Not only did she decide the torture scenes needed 30% of the viewing time –above other things that might have been included–  but, knowing how gruesome they are, she assumed American audiences would stick with her; that they would buy the tickets and sit through it.

If the buzz and initial box office is right, she is right.

‘…depiction is not endorsement.‘ she says.

Depiction is the choice of the artist, or writer, or speaker.  If 45 minutes of a violent rape scene, even of a prostitute, a bad prostitute, were depicted, up close, in such detail that the brain can’t separate image from reality and then linked to events that made the rape seem forgivable, not even Bigelow and Boal would stand by it.  Movies are not simply depictions, they are stories.  Every story has a set of values, sometimes contested, but always a way of looking at the world and the people in it. A way of looking which the author may not personally hold,but which is part of the necessary structure of understanding what is being seen.

She is depicting a cause and effect relation; she might have depicted a different cause; she might have shown different effects.  Would the film be any less gripping if there had been a forty five minute opening of an Ali Soufan interrogator getting closer and closer to a suspect, testing him every which way, without a rope, a box or a dog in sight?  I think not, Yet Ms. Bigelow chose to depict something entirely else. She did not depict torture leading down wrong paths, with innocents dying because of that, which she might have done [See for example the Democracy Now interview with ” Sami al-Hajj, the only journalist held at Guantánamo. The Al Jazeera cameraman was arrested in Pakistan in December of 2001 while traveling to Afghanistan on a work assignment. Held for six years without charge, al-Hajj was repeatedly tortured, hooded, attacked by dogs and hung from a ceiling.]

She made what was on her mind.  She made connections that others say were not there, and she ‘stands by the movie.’ [As does her writer, Mark Boal, who shows he doesn’t get it at all when he jokes, ‘Apparently the French government will be investigating Les Miz.  Uh, Mark, Inspector Javert, the government, who imprisons and guillotines people, does not have a happy ending; nothing implies that his methods lead to beneficent results. ]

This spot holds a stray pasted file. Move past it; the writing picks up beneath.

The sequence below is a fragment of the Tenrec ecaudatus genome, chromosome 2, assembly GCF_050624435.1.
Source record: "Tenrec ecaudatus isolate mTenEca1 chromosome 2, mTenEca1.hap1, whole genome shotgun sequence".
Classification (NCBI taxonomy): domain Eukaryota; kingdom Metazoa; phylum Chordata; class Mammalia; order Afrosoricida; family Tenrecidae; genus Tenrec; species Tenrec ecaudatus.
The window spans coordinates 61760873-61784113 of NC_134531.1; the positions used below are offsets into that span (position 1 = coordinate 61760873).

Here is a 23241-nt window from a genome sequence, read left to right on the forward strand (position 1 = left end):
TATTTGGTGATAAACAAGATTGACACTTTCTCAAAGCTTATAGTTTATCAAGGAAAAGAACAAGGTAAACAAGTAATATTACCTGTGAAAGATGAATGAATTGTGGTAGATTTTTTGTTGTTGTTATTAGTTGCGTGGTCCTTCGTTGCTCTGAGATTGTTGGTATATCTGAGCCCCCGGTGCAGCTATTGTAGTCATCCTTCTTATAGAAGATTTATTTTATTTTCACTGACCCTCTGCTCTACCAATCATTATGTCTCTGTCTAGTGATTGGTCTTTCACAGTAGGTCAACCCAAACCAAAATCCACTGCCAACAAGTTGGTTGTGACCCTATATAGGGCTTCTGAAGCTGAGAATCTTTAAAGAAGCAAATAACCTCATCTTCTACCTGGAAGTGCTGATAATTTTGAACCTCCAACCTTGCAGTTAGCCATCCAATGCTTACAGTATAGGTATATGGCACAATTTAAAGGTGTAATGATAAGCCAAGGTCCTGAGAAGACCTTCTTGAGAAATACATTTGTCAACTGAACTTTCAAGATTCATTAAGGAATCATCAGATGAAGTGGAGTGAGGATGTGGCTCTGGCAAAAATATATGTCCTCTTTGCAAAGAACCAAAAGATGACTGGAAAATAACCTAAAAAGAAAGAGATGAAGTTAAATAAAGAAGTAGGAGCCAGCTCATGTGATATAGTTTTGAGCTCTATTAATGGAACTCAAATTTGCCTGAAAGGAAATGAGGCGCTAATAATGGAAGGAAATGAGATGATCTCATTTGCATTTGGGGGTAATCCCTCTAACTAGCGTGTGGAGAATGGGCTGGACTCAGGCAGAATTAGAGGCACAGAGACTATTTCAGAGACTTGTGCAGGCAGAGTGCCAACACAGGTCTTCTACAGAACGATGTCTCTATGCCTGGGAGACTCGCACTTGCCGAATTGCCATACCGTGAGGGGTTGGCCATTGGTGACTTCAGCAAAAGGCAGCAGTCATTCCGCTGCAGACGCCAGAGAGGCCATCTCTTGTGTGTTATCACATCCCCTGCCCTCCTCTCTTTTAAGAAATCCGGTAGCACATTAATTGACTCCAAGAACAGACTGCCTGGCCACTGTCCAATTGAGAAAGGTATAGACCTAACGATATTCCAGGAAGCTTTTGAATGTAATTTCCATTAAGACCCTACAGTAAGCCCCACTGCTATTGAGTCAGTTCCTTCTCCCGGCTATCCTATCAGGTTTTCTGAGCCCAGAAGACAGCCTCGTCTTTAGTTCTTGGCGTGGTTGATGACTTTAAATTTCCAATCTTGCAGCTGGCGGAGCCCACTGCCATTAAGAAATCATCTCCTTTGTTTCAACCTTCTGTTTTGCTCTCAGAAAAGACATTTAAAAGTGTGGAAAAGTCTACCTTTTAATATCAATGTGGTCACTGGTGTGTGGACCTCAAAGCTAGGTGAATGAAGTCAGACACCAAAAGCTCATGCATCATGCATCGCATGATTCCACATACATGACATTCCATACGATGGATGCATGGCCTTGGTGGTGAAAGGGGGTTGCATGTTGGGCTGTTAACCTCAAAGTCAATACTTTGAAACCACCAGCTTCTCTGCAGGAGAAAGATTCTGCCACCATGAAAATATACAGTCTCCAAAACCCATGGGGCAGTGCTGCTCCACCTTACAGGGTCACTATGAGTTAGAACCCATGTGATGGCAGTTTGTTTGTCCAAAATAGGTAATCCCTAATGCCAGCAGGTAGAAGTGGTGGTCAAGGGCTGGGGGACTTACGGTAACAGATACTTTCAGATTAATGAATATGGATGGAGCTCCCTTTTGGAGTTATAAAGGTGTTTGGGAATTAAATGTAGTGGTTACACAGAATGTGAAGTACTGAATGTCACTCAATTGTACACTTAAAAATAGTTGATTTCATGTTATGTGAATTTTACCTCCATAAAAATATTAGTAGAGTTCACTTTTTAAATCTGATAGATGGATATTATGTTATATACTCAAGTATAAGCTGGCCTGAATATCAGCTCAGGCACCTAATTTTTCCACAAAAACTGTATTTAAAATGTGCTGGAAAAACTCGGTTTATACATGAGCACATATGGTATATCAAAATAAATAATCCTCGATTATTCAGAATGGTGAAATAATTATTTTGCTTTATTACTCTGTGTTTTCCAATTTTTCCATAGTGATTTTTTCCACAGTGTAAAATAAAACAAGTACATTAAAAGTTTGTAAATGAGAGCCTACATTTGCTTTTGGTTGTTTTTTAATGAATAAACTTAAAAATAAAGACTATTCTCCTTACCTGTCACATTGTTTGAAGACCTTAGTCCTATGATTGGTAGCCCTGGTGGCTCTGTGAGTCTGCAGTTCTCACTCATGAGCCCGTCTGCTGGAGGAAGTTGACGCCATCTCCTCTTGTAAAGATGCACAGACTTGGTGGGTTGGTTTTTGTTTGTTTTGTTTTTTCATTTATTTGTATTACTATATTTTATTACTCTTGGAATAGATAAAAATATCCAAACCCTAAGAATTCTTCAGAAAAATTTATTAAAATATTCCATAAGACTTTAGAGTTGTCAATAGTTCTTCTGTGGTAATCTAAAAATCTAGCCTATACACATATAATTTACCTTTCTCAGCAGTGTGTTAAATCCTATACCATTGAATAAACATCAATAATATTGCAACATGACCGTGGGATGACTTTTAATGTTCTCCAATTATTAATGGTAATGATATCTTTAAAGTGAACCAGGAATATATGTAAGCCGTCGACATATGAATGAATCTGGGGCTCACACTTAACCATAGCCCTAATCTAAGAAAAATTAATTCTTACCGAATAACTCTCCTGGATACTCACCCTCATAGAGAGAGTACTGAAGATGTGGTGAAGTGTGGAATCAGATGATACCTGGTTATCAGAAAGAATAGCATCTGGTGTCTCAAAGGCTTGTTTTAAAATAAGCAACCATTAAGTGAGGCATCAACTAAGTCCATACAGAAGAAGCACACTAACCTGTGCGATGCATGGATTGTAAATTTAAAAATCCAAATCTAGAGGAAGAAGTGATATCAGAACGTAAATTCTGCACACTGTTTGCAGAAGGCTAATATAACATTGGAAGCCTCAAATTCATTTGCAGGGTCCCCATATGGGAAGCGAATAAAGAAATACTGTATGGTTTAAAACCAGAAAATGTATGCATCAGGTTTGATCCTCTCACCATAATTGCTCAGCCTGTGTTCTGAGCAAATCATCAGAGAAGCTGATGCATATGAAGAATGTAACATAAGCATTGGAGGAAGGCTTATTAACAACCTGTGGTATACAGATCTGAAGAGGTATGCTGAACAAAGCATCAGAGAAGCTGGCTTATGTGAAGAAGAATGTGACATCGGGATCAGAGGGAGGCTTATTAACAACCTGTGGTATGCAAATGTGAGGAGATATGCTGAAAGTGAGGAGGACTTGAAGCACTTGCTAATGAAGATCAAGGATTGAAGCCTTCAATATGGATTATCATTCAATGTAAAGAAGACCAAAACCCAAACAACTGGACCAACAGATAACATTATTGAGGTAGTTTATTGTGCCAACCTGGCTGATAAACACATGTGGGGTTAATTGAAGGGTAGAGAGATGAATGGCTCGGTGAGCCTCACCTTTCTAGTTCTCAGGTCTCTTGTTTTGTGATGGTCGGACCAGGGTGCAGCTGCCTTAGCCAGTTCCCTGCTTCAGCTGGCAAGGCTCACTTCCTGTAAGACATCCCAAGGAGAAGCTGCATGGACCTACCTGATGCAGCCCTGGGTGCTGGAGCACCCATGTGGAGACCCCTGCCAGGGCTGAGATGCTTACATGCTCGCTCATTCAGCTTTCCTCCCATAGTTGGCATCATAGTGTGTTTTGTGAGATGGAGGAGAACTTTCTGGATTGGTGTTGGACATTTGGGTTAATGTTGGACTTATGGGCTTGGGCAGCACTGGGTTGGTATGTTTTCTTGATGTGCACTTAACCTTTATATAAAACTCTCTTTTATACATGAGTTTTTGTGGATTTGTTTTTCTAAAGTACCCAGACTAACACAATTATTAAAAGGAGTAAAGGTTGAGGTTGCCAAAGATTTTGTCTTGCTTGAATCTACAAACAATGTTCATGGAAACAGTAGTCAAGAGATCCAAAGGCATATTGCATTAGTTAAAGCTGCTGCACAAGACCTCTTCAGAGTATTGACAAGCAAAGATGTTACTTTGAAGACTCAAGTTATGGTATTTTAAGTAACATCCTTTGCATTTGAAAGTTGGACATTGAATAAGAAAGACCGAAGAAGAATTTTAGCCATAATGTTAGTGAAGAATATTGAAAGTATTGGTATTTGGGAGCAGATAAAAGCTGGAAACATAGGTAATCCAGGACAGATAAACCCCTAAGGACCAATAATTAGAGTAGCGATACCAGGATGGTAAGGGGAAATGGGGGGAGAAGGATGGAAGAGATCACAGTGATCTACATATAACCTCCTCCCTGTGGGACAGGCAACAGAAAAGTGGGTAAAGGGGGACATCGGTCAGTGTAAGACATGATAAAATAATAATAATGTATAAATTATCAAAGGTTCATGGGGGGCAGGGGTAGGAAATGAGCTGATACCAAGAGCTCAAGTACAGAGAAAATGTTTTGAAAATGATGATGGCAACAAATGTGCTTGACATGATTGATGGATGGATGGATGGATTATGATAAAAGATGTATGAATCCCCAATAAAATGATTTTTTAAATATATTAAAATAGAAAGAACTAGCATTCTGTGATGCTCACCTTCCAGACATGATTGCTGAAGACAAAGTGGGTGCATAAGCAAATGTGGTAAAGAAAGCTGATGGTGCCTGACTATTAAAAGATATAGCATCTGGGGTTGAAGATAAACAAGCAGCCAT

I’d be one who’d have to walk even if the point of showing the torture was to show it was a dangerous and stupid means to desired end. My viscera won’t tolerate it. Since apparently (for many) the point actually being made is that torture — and only torture, no other means are shown– did lead to a desirable end, it therefore becomes a) morally allowable, and b) may/must be used in the future. [Of course only if the ‘good guys’ are doing it, not the contractors who did it just for fun.  Or some Muslims.] I have to ask myself, why walk in? The argument can be had without saying to myself for 45 minutes, it’s only a movie, it’s only a movie.

If I don’t go in, am I then unable to speak?  It’s not true, and obviously so, that one must see something before it may be commented on. Edward Gibbon showed us that about the Roman Empire.  Priests and rabbis have commented upon what they can’t see for centuries.  Think. Observe. Listen to others. Look at analogues. Apply logic, values and belief. That’s a good start and often fully sufficient, even if the object of interest can never be seen. Much can be said about much –without staring into every orifice.

I am starting by asking myself whether I want to pay an entry fee to another festival of fear and blood.